What Mexicans think about Trump’s plan to take workers’ money transfers to fund a wall

The World
Donald Trump holds a sign supporting his plan to build a wall

Republican presidential candidate Donald Trump keeps insisting he wants a new border wall and that Mexico will pay for it. No way, says Mexico.

According to a Trump campaign memo, if Mexico doesn't pay, he wants to cut off money transfers to Mexico, the remittances workers in the US send to their families south of the border.

The memo basically echoes earlier comments Trump has made along the campaign trail, when he’s suggested seizing all remittances tied to "illegal wages."

It says that if elected in November, Trump would use an anti-terrorism law to cut off any money transfers from the US to Mexico if the customers can’t prove they are legally in the US.

“That absolutely captures attention here,” says reporter Franc Contreras in Mexico City. “It grabs attention, it makes people frightened a little bit.”

Some are alarmed. Contreras asked one elderly Mexican woman, sitting in a park, if she was worried about Trump’s proposal to cut off remittances. “She stood up suddenly and was startled by the question. She said ‘my family depends on remittances’ and ‘it would definitely be a blow to my personal economy,’ and then she thought it through a little bit and she just said. ‘I think he’s a little loco.

Mexican President Enrique Peña Nieto seemed to dismiss the proposal as campaign rhetoric. "The [Mexican] presidency has no comment on any opinion made in the heat of the electoral process to choose candidates for the US presidency," the Peña Nieto's office said in a text message to Reuters.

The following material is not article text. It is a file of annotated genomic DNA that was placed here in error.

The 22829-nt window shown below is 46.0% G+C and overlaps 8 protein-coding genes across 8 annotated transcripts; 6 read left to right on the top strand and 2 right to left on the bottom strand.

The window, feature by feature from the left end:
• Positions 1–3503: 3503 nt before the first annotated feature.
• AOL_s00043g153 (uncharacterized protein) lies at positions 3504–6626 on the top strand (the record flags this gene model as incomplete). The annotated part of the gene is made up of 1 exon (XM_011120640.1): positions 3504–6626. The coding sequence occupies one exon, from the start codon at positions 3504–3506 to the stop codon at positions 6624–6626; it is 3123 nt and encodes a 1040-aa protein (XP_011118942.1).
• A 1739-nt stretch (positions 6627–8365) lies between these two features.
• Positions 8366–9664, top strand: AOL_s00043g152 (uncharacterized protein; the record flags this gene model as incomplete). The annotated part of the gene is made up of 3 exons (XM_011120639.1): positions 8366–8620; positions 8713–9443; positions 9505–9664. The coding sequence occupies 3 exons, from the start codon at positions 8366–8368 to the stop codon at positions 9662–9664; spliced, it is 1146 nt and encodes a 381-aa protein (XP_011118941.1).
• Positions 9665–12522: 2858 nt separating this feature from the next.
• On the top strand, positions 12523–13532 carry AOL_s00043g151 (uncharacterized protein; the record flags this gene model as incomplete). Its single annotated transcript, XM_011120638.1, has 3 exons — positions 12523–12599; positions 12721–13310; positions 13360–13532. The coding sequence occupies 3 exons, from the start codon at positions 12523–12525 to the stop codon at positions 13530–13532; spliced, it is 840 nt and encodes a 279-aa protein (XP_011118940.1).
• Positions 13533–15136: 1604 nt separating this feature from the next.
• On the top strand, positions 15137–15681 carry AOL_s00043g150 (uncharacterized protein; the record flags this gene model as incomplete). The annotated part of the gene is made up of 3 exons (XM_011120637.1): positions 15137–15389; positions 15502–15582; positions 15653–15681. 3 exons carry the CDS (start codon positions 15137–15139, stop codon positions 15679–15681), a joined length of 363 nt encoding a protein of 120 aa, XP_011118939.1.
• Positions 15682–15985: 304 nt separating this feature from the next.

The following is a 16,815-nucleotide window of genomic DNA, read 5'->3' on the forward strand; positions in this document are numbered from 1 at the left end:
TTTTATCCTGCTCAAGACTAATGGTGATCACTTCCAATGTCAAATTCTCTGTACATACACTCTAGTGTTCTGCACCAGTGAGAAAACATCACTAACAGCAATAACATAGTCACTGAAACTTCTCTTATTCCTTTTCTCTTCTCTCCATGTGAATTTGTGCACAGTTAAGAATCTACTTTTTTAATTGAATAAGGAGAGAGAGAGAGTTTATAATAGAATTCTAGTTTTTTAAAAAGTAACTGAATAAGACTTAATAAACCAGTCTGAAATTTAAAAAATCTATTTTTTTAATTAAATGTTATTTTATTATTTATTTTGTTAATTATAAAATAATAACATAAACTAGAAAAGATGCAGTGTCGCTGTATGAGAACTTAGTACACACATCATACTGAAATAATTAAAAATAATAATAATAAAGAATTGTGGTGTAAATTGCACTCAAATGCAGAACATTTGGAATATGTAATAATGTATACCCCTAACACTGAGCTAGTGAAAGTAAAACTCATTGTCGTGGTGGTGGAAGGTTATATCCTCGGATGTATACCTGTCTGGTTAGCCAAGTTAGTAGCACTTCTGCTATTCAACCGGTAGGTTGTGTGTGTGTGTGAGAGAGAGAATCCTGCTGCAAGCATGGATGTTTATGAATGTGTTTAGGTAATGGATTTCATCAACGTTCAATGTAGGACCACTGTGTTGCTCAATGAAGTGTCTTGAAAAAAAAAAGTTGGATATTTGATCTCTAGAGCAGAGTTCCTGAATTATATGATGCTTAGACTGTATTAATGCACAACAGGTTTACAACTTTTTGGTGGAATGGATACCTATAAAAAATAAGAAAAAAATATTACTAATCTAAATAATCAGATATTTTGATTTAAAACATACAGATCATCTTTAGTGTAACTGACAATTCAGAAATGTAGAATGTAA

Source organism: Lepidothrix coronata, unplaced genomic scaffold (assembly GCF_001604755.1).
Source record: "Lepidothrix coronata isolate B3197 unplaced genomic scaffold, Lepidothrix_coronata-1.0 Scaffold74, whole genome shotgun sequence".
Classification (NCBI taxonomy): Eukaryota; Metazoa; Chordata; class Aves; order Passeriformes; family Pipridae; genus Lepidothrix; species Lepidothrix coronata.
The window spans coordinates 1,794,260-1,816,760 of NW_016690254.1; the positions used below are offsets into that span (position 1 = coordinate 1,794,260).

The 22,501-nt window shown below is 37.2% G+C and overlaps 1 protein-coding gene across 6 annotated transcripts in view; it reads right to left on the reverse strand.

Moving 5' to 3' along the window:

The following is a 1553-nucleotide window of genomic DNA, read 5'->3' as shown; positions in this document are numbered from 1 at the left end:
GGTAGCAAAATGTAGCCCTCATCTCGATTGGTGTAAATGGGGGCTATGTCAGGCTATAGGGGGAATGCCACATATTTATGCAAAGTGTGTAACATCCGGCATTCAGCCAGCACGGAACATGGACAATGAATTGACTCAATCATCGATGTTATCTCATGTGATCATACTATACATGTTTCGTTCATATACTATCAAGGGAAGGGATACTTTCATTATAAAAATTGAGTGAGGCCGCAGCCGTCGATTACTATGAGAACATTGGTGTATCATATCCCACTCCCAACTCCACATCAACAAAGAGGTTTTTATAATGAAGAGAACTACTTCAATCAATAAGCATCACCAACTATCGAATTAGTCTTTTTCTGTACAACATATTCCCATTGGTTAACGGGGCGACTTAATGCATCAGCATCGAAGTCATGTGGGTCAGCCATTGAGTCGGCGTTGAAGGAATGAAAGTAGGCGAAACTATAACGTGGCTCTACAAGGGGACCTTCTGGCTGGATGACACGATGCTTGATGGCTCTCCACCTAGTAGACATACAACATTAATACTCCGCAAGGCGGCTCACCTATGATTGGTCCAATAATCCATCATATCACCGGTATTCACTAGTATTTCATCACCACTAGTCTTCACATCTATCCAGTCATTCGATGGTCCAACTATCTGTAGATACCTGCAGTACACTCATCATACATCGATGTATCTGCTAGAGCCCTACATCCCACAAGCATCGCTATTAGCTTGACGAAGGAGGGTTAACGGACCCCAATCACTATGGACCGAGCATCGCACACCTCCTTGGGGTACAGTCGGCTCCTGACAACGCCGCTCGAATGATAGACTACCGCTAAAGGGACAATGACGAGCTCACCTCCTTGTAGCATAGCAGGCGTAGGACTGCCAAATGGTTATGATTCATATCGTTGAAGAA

Still, remittances represent a big part of the Mexican economy. They are an important source of foreign currency at a time when international oil prices are at an all-time low.

According to the Mexico’s Central Bank, those money transfers from the US to Mexico for 2015 came to nearly $25 billion. That amount currently exceeds the revenue Mexico is able to get from oil exports.

The flipside of this coin is that Trump’s campaign memo, first published in the Washington Post, goes on to say that if Mexico agrees to fund the wall, Trump would drop the proposed rule. Mexico, it says, would need to make a one-time payment of $5 billion to $10 billion for the wall.

Hard numbers for a wall along the 2,000 mile US-Mexico border are difficult to come by. Independent estimates range from $5 billion to $25 billion, plus annual maintenance costs, according to the Politifact website. Trump’s own estimates for both the wall’s cost, and height for that matter, are problematic to many Mexicans, says Contreras.

“Look at the size of the border wall that Mr. Trump says he’d like to build. First of all he doesn’t even seem to agree with himself. First he said the height should be 15 feet, then he went to 20 feet, and at one point he said 35 feet. It sounds like the angrier he gets at Mexico, the higher he wants the wall to be.”

Of course if you make a wall higher, it will require more cement, infrastructure, rebar, and more design. “It’s probably impossible to put up the kind of wall he’s talking about and not affect the tremendous amount of daily commerce that takes place between the US and Mexico, Contreras says. The countries traded each other combined goods and services worth $536 billion in 2012, according to US government figures. “So there’s going to be a lot of interests affected if that sort of thing ever becomes a reality on the US-Mexico border. From the Mexican viewpoint, it just sounds like a lot of rhetoric.”

President Barack Obama also weighed in on Trump's proposal to cut off billions of dollars in remittances sent by Mexican immigrants living in the US. Good luck with that,” Obama said in a White House press briefing Tuesday, after characterizing the idea as half-baked.

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